An ongoing phishing campaign delivering fake Office 365 password expiration reports has managed to compromise tens of C-Suite email accounts to date, according to a warning from anti-malware vendor Trend Micro.
Targeting organizations in finance, government, manufacturing, real estate, and technology sectors, the campaign has claimed victims in Japan, the United States, U.K., Canada, Australia, and several European countries.
To date, more than 300 unique compromised URLs were identified, along with 70 e-mail addresses from eight websites. The phishers were able to compromise 40 legitimate email addresses of CEOs, directors, company founders, and owners, as well as those of other enterprise employees.
As lures, the attackers used fake Office 365 password expiration reports, requesting the victim to click on an embedded link that would allegedly allow them to continue using the same password. However, once the potential victim clicks on the “Keep Password” option, they are taken to the phishing page.
Compromised infrastructure and stolen credentials are abused to host phishing pages and target more victims.
As part of the attack, the hackers used a phishing kit that was first detailed last year, when used in similar attacks leveraging fake Microsoft login pages. Available for purchase, the kit allows cybercriminals to validate stolen credentials.
Trend Micro also discovered that cybercriminals are advertising stolen credentials for Office 365 accounts of CEOs, chief financial officers (CFOs), and employees in the finance department, among others.
“Those posts were seen in multiple English- and Russian-speaking forums, including an underground forum that seemingly matched with another user’s advertisement. Notably, all posts on the Russian-speaking forums were done in English and using recently registered accounts,” Trend Micro explains in a blog post.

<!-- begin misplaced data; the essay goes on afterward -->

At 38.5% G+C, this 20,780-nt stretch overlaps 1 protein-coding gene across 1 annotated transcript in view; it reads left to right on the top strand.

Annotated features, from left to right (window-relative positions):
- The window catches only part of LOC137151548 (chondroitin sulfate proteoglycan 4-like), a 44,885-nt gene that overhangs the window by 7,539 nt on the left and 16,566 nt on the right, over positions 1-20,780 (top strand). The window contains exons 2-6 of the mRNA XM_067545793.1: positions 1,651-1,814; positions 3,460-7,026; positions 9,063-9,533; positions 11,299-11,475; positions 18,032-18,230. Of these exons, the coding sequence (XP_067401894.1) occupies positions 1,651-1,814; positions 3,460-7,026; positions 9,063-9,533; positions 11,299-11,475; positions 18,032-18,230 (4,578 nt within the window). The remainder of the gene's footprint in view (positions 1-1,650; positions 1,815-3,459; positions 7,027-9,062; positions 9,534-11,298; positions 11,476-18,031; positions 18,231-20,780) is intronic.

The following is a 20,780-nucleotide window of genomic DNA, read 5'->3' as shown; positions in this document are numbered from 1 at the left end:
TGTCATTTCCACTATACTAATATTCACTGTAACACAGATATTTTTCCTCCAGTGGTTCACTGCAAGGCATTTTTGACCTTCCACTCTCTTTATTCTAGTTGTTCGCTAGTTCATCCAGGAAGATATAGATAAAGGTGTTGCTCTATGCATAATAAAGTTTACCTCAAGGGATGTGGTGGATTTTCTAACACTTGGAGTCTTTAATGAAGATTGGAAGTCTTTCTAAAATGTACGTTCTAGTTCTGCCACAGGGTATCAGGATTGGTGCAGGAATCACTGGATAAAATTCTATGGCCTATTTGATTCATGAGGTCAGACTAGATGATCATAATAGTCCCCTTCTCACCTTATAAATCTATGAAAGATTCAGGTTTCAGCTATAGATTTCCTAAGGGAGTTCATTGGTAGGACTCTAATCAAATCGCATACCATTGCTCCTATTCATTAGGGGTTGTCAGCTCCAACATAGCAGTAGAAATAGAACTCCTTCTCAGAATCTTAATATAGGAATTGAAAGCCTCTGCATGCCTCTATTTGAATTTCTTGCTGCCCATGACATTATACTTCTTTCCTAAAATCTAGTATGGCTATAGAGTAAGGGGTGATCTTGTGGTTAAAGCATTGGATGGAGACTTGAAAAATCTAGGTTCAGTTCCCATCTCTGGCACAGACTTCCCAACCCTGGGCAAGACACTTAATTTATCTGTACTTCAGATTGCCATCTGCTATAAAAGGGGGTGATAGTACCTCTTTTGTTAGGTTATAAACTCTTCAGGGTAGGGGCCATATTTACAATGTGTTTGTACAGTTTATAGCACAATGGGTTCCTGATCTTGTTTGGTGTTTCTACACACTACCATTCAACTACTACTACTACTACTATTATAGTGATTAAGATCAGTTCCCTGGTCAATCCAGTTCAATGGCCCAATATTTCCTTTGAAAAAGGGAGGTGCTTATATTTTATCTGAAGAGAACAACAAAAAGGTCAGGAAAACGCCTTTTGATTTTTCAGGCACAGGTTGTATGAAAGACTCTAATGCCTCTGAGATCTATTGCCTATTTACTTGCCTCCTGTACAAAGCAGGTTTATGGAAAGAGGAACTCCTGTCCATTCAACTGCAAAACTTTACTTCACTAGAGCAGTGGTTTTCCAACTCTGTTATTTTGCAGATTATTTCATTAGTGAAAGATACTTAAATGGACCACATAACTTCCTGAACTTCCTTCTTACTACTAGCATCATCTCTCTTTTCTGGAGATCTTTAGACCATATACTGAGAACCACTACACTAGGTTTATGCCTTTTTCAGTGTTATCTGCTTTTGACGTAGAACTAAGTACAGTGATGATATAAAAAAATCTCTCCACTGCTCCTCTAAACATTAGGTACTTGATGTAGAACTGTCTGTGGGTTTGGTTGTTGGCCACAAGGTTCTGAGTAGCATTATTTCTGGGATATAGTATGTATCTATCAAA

Most of the phishing emails in this campaign were sent using a virtual private server (VPS) from FireVPS, a firm that provides customers with various Windows remote desktop protocol (RDP) plans.
Trend Micro says they alerted the company of its service being abused in the phishing campaign, but hasn’t heard back yet.
The phishing kit, which appears to be the evolution of similar toolkits, also includes an extensive list of IP address ranges and domain names, aiming to block access for security companies and large cloud providers, likely in an attempt to evade detection.
The phishing kit’s developer is actively advertising the creation on social media sites and is engaged in the selling of stolen credentials. Trend Micro was eventually able to link the developer’s business Facebook page with the personal one, and has already provided authorities with details on the issue.
Trend Micro also linked sites abused in this campaign to other phishing attacks, including one that exclusively targeted company CEOs, presidents, and founders in the United States. Another campaign targeted directors and managers from Canada, Israel, Hungary, the Netherlands, the UK, and the US.
The email addresses of CEOs in the United States are clearly the main target of this campaign and others using the same phishing kit. Such emails allow attackers to conduct further phishing, compromise sensitive information, and conduct business email compromise (BEC) and other social engineering attacks.
“Phishing attacks and attackers often target employees — usually the weakest link in an organization’s security chain. […] By selectively targeting C-level employees, the attacker significantly increases the value of obtained credentials as they could lead to further access to sensitive personal and organizational information, and used in other attacks,” Trend Micro concludes.